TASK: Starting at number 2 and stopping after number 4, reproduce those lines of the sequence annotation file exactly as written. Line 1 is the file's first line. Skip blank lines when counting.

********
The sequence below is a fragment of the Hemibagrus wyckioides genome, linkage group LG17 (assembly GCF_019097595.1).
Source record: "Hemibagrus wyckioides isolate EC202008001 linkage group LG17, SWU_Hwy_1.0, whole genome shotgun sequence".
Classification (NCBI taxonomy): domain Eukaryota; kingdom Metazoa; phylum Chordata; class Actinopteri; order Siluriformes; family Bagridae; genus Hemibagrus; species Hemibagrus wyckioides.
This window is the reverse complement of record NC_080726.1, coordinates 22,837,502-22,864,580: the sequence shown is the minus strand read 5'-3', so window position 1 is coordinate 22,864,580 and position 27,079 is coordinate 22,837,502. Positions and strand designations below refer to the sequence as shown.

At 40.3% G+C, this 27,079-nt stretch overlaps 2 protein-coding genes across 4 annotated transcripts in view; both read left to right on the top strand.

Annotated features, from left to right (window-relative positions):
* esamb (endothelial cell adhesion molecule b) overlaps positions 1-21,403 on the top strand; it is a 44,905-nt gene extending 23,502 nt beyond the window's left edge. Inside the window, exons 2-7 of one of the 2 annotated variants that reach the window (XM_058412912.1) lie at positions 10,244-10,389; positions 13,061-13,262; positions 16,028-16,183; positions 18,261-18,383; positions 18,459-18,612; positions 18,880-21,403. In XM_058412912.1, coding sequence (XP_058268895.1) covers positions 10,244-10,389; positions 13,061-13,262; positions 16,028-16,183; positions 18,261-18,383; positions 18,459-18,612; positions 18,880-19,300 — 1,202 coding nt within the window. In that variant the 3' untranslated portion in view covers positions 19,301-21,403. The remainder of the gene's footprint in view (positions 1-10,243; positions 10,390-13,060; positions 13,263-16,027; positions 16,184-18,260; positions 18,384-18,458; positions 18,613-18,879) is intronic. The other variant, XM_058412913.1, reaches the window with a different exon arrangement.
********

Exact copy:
Source record: "Hemibagrus wyckioides isolate EC202008001 linkage group LG17, SWU_Hwy_1.0, whole genome shotgun sequence".
Classification (NCBI taxonomy): domain Eukaryota; kingdom Metazoa; phylum Chordata; class Actinopteri; order Siluriformes; family Bagridae; genus Hemibagrus; species Hemibagrus wyckioides.
This window is the reverse complement of record NC_080726.1, coordinates 22,837,502-22,864,580: the sequence shown is the minus strand read 5'-3', so window position 1 is coordinate 22,864,580 and position 27,079 is coordinate 22,837,502. Positions and strand designations below refer to the sequence as shown.